Northamptonshire County Council has seen a dramatic drop in insurance claims since it overhauled its pothole strategy.
In April 2010, County Hall introduced a new Highways Maintenance Initiative (NHMI) to deal with potholes on a “whole life cost” basis rather than react to to worst defects.
A report before the county council’s Cabinet shows the condition of some areas of the road network has improved dramatically following the change in strategy.
A report in the Northampton Chronicle stated that 97 per cent of all permanent or semi-permanent repairs were carried out in the year to April 2012, compared with 90 per cent in the first year of NHMI and 45 per cent in the the pre-NHMI period, leading to less repeat visits to repair sites.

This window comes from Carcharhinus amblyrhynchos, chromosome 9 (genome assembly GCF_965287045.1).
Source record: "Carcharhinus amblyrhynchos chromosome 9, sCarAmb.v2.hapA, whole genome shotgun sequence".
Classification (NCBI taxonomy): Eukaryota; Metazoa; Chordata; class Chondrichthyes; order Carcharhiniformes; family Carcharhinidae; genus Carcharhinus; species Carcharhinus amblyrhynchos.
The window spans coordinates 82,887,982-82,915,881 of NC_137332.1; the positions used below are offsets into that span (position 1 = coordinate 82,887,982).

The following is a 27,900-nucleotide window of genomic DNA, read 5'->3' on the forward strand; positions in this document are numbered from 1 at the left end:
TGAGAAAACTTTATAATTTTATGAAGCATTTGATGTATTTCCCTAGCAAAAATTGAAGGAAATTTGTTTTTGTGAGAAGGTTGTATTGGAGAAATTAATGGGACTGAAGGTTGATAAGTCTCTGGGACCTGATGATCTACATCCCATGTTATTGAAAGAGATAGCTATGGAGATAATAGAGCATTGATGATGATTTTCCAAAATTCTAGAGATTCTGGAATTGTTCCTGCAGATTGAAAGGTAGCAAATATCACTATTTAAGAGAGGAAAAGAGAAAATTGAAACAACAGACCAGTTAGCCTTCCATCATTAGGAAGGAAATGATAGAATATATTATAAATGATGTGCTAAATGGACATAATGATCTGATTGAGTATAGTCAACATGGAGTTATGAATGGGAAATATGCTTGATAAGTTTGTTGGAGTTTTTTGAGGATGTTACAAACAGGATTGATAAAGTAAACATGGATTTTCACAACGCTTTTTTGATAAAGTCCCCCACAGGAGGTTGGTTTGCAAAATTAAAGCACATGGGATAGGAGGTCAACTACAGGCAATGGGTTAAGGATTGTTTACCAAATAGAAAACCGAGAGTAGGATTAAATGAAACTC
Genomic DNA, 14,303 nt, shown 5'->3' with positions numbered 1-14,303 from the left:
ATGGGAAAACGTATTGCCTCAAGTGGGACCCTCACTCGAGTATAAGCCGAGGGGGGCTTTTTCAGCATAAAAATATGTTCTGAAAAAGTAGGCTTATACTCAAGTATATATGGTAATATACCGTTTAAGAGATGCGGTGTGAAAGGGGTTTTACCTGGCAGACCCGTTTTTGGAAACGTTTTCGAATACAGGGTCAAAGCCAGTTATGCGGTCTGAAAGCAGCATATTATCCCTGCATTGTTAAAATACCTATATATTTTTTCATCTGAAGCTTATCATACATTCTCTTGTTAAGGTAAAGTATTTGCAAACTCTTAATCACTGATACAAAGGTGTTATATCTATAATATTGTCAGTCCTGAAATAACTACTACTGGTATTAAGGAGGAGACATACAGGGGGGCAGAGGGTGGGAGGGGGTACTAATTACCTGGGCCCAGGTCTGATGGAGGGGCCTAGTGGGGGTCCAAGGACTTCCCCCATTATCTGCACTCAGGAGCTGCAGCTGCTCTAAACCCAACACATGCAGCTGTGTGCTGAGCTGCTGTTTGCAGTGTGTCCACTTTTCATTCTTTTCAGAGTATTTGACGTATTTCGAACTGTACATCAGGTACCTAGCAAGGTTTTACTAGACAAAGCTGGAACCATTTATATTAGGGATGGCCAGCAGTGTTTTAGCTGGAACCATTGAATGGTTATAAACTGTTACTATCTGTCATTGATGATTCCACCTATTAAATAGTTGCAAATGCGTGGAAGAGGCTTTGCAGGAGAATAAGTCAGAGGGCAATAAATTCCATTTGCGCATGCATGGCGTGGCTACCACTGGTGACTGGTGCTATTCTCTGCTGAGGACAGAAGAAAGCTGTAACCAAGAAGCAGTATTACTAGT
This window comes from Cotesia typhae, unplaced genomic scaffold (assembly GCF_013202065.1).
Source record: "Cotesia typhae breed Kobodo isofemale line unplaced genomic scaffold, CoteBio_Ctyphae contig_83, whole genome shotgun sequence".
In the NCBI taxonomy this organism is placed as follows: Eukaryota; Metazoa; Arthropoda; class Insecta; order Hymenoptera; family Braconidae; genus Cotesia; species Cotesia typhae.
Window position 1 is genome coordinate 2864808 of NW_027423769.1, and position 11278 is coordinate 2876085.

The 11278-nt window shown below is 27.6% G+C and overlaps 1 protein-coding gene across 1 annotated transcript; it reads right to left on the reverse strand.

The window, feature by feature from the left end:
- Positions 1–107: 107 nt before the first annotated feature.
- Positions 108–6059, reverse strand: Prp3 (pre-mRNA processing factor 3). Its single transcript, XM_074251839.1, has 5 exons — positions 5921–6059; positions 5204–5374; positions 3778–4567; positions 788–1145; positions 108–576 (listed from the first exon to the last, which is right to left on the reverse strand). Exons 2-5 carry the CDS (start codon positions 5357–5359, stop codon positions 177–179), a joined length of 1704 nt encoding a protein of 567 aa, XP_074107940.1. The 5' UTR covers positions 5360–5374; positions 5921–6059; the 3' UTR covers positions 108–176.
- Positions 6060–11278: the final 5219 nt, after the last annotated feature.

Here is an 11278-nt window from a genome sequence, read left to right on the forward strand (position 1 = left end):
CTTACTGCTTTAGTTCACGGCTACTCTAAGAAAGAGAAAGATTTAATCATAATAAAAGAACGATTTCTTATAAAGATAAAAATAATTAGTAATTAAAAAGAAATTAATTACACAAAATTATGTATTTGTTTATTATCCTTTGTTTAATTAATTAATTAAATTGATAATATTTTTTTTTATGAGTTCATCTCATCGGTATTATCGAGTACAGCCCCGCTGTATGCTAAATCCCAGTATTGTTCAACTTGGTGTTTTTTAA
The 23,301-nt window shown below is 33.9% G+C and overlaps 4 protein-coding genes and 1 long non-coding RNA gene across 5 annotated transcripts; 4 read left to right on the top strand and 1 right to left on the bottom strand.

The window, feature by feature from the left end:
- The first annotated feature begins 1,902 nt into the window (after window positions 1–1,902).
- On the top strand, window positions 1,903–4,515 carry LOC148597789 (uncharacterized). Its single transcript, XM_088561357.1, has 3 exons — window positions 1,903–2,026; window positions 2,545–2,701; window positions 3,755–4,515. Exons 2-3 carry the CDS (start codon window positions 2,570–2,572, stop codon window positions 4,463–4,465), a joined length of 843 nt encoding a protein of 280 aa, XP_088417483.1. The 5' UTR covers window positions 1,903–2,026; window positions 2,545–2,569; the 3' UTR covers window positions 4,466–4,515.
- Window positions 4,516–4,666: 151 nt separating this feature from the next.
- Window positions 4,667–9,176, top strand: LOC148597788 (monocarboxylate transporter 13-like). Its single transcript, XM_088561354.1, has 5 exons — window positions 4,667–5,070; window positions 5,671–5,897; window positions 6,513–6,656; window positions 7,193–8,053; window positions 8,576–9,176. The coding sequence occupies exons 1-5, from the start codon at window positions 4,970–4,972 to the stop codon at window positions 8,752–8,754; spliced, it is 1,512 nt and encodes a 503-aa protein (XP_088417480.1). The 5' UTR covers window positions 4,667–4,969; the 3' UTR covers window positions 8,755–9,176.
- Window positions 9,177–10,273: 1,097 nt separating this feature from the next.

Pre-NHMI there were 880 claims in the 12 months leading up to the switch and 465 in 2010-11 – a 47 per cent drop – followed by a further 53 per cent fall in 2011-12, to 217.
In 2009-10, the county council treated 138,000 sq metres of road surface, a figure that leapt by 46 per cent the following year and by 24 per cent in 2011-12.
Tony Ciaburro, director of environment and transport at County Hall, said the authority had performed well, but urged caution.
He said: “Despite the success of NHMI, there are still many roads that have gone beyond the point where preventative type treatments are effective and these will require significant investment.”